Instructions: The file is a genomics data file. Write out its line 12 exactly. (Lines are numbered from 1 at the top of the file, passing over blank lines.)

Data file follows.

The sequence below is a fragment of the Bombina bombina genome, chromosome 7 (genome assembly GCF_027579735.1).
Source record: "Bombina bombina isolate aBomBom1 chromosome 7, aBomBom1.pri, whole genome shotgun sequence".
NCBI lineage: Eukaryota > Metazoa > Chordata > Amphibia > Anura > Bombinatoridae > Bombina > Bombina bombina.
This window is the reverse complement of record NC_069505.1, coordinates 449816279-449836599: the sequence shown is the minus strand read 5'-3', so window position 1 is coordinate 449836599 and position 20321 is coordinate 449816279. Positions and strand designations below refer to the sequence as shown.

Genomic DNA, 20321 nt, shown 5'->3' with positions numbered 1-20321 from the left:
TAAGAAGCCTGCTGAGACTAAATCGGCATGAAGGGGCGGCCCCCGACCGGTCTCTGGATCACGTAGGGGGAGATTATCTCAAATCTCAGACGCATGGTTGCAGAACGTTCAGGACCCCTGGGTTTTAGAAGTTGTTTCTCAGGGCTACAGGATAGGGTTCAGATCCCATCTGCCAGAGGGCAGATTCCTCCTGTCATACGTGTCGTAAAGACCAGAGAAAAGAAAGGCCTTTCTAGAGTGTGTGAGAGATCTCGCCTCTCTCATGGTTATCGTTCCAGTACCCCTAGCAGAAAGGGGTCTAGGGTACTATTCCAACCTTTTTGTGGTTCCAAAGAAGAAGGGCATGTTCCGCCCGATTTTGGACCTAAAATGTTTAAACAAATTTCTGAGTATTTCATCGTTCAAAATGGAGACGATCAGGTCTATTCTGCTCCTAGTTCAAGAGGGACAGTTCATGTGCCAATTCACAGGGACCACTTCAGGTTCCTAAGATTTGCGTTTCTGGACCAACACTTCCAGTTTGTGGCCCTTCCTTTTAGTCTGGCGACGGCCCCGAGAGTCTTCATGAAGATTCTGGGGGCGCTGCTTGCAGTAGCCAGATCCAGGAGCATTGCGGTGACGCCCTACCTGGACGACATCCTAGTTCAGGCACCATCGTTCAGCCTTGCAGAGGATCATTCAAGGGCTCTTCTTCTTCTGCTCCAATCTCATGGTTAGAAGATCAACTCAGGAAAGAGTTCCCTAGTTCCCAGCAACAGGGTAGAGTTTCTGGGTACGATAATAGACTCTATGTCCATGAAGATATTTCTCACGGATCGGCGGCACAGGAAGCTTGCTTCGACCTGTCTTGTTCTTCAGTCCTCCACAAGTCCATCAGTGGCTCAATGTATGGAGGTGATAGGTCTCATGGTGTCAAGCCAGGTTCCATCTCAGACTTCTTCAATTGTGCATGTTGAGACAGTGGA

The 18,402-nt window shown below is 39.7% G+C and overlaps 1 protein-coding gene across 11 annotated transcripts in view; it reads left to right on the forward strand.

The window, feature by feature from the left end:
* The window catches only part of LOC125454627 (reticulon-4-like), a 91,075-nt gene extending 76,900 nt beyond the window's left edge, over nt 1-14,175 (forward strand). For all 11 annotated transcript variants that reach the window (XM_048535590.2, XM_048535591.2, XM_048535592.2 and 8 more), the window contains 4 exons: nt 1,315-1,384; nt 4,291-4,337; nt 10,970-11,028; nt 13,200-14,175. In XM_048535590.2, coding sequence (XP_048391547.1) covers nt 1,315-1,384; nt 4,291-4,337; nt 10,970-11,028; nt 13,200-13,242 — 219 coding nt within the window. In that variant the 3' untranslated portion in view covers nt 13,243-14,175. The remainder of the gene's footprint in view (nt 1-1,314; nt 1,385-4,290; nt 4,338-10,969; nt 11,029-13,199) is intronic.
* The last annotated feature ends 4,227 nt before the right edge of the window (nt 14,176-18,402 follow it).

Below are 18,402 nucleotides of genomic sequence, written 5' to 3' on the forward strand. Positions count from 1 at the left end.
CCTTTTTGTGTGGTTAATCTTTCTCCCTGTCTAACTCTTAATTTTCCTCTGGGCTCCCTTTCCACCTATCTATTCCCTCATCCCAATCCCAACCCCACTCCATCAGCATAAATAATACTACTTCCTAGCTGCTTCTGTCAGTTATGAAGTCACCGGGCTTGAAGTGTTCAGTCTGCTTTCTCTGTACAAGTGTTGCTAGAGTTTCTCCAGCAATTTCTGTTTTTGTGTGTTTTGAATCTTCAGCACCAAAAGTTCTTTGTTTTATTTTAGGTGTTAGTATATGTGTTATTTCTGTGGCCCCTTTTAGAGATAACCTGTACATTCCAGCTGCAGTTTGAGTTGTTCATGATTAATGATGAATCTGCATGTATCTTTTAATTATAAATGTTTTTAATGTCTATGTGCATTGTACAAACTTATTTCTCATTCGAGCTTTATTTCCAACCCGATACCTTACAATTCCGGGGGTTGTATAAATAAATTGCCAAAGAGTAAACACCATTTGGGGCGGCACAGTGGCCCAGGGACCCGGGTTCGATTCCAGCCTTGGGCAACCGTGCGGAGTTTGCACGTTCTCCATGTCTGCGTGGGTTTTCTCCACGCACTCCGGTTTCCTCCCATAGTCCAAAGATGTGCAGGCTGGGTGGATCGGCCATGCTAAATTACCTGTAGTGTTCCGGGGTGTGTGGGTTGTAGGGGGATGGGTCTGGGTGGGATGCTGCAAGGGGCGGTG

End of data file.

CCTTTTTGTGTGGTTAATCTTTCTCCCTGTCTAACTCTTAATTTTCCTCTGGGCTCCCTTTCCACCTATCTATTCCCTCATCCCAATCCCAACCCCACTCCATCAGCATAAATAATACTACTTCCTAGCTGCTTCTGTCAGTTATGAAGTCACCGGGCTTGAAGTGTTCAGTCTGCTTTCTCTGTACAAGTGTTGCTAGAGTTTCTCCAGCAATTTCTGTTTTTGTGTGTTTTGAATCTTCAGCACCAAAAGTTCTTTGTTTTATTTTAGGTGTTAGTATATGTGTTATTTCTGTGGCCCCTTTTAGAGATAACCTGTACATTCCAGCTGCAGTTTGAGTTGTTCATGATTAATGATGAATCTGCATGTATCTTTTAATTATAAATGTTTTTAATGTCTATGTGCATTGTACAAACTTATTTCTCATTCGAGCTTTATTTCCAACCCGATACCTTACAATTCCGGGGGTTGTATAAATAAATTGCCAAAGAGTAAACACCATTTGGGGCGGCACAGTGGCCCAGGGACCCGGGTTCGATTCCAGCCTTGGGCAACCGTGCGGAGTTTGCACGTTCTCCATGTCTGCGTGGGTTTTCTCCACGCACTCCGGTTTCCTCCCATAGTCCAAAGATGTGCAGGCTGGGTGGATCGGCCATGCTAAATTACCTGTAGTGTTCCGGGGTGTGTGGGTTGTAGGGGGATGGGTCTGGGTGGGATGCTGCAAGGGGCGGTG